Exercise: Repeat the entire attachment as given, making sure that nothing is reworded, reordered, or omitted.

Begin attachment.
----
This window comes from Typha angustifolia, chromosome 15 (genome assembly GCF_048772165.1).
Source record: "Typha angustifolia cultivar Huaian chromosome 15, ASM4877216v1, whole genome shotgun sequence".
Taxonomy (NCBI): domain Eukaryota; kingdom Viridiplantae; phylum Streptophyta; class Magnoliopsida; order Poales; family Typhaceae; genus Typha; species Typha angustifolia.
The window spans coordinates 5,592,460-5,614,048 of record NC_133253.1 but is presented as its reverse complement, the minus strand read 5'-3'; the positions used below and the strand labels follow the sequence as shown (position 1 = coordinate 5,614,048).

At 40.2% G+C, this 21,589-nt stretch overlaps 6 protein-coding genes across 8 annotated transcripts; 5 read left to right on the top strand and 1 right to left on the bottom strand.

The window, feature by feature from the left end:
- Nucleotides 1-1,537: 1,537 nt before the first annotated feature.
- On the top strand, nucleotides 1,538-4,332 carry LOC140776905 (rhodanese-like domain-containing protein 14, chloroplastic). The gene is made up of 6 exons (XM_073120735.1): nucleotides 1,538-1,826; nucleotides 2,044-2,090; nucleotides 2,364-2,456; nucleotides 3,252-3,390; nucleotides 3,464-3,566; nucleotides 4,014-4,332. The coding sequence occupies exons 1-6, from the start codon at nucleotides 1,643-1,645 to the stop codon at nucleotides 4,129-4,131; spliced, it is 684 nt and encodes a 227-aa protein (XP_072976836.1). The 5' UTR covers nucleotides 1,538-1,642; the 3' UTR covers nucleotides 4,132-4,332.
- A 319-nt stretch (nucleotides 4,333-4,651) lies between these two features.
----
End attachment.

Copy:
This window comes from Typha angustifolia, chromosome 15 (genome assembly GCF_048772165.1).
Source record: "Typha angustifolia cultivar Huaian chromosome 15, ASM4877216v1, whole genome shotgun sequence".
Taxonomy (NCBI): domain Eukaryota; kingdom Viridiplantae; phylum Streptophyta; class Magnoliopsida; order Poales; family Typhaceae; genus Typha; species Typha angustifolia.
The window spans coordinates 5,592,460-5,614,048 of record NC_133253.1 but is presented as its reverse complement, the minus strand read 5'-3'; the positions used below and the strand labels follow the sequence as shown (position 1 = coordinate 5,614,048).

At 40.2% G+C, this 21,589-nt stretch overlaps 6 protein-coding genes across 8 annotated transcripts; 5 read left to right on the top strand and 1 right to left on the bottom strand.

The window, feature by feature from the left end:
- Nucleotides 1-1,537: 1,537 nt before the first annotated feature.
- On the top strand, nucleotides 1,538-4,332 carry LOC140776905 (rhodanese-like domain-containing protein 14, chloroplastic). The gene is made up of 6 exons (XM_073120735.1): nucleotides 1,538-1,826; nucleotides 2,044-2,090; nucleotides 2,364-2,456; nucleotides 3,252-3,390; nucleotides 3,464-3,566; nucleotides 4,014-4,332. The coding sequence occupies exons 1-6, from the start codon at nucleotides 1,643-1,645 to the stop codon at nucleotides 4,129-4,131; spliced, it is 684 nt and encodes a 227-aa protein (XP_072976836.1). The 5' UTR covers nucleotides 1,538-1,642; the 3' UTR covers nucleotides 4,132-4,332.
- A 319-nt stretch (nucleotides 4,333-4,651) lies between these two features.